Concert brings flood of support for monsoon victims

By Terry Bowman
Special to the Times

WINDOW ROCK, Sept. 26, 2013

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(Special to the Times - Terry Bowman)

Artists and comedians volunteered their time and performed during the "For the People Navajo Nation Flood Relief Benefit Concert" Saturday night to benefit those affected by the recent floodings across the Navajo Nation.

Laughs and cheers are not something you would expect at a benefit show for flood victims, but for the artists and comedians who performed during the "For the People Navajo Nation Flood Relief Benefit Concert" Saturday night, the crowd responses were a sign of relief.

"I wanted to be here tonight because my heart is here, my heart is with the Navajo People," said Navajo comedian Pax Harvey, who alongside Herman Cody, Michelle Cook, Darren Yazzie and Radmilla Cody performed in front of a crowd of 30 people here.

With surprise appearances by comedian Ernest David Tsosie III and singer/songwriter Billy Crawley of Kayenta-based metal band Ethnic De Generation, the audience of around 30 got more than they bargained for.

With severe thunderstorms and heavy rains hitting the Navajo Nation in recent weeks, severe floods across the reservation in towns like as Chinle, Ariz., Dennehotso, Ariz., Crownpoint, N.M. and Lake Valley, N.M. have caused many people to evacuate their homes and left dozens of volunteers working 24-hour days.

People who attended the concert donated money and necessities that included canned foods, toilet paper, and soap.

"That was a good show, it should have been a $30 ticket," said Martha Benally of Navajo, N.M.

Saturday night's flood relief concert is one of three concerts that are scheduled. One is scheduled in Shiprock, N.M. on Oct. 5 and one in Tuba City, Ariz. the following week (date is not yet finalized).

The Beginning

With no donation links to send money for the Navajo flood victims and little help from the Navajo Department of Emergency Management because of their 24-hour shifts, Native American Grammy-nominated recording artist Radmilla Cody wanted to get involved as soon as she saw images of the flooding online.

With little time and last-minute phone calls, Cody was able to set up the concert with the help of her friend Brendon Benallie and the Navajo Division of Health.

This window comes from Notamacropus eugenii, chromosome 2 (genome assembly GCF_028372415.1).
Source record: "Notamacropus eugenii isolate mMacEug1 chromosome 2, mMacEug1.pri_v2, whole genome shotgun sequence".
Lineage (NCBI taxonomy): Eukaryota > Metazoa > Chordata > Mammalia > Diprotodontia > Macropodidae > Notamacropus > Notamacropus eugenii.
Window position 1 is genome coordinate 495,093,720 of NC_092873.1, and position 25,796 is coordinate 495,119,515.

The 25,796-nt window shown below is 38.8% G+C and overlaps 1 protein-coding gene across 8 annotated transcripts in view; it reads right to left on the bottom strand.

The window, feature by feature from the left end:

"I called all of my friends who are entertainers," said Cody. "Brendon worked on the flyer and once we got the flyer completed, we put it on Facebook and we got a lot of feedback from people."

More support

According to Benallie, who MC'd the concert, they decided to plan a series of shows instead of one because a number of entertainers were willing to help out, but could not attend the concert in Window Rock.

"We had artists in Shiprock, so we decided to schedule a show in Shiprock," Benallie said. "Then we had artists in Tuba City who couldn't make the Shiprock show, so then we decided to do another one there."

Another reason why Cody wanted to do a series of concerts instead of one is because of the last-minute planning of the event, which she said started 48-hours before show time.

"We had meetings with them," said Sonlatsa Jim-Martin, who works with the Navajo Division of Health. "We met with families and found out what resources they needed so we assisted with that. It's a good way to connect."

Benallie, who is the director of a computer forensics company called EnCE in Phoenix, is originally from Crownpoint, N.M., where his grandmother and family have been impacted by the recent floods. With his willingness to help, Cody knew they had to act fast.

"My clan is affected by this flood -- The blessing is what I like to call it," said Benallie. "It's unfortunate we happened to build houses in previous floodplains, so my family is directly affected."

Opening the show, Billy Crawley sang three songs on his acoustic guitar, recalling to the audience that he happened to be in town when he received an invite to come and play for the flood victims.

Performing a mix of country music, University of New Mexico law student Michelle Cook sang and won over the audience with her voice. She credited her father for her Virginia accent.

Herman Cody sang traditional songs and performed side by side with his niece Radmilla. She has often said her uncle is a big inspiration for her music.

Comedians Tsosie and Harvey made the audience erupt in laughter, as each comedian performed his own half-hour comedy routines and brought more fun to the event.

"I appreciate all of you coming here today, thank you for bringing food for our people in need," Harvey said near the end of his skit.

Musician Darrin Yazzie of Chinle, Ariz., aside from running sound, performed three acoustic songs and told the audience he has friends and family who were affected by the floods back in Chinle.

"This is like an all-star event, I'm happy to be a part of it," said Yazzie on stage.

Ending the night was Radmilla Cody, who performed with Yazzie, singing and showing her support for the victims and the people who attended the concert.

"I thank you all for having that compassion and love for our people," Cody said at the end of her performance.

"This is a time where we are about coming together as a people," added Cody. "They're strong and this storm will pass. This why we're doing what we're doing here tonight."

With the Window Rock concert being the start of the For the People Navajo Nation Flood Relief Concert series, Martin hopes to receive more donations for the Navajo families in need.

As for the donations received, Martin's next task will be getting the donations to the families in need.

According to the Martin, the donations received will be collected by the NDOH, which will then send them to CHRs in the areas where residents are in need.

Information: visit For The People Benefit on Facebook or call the Navajo Department of Health.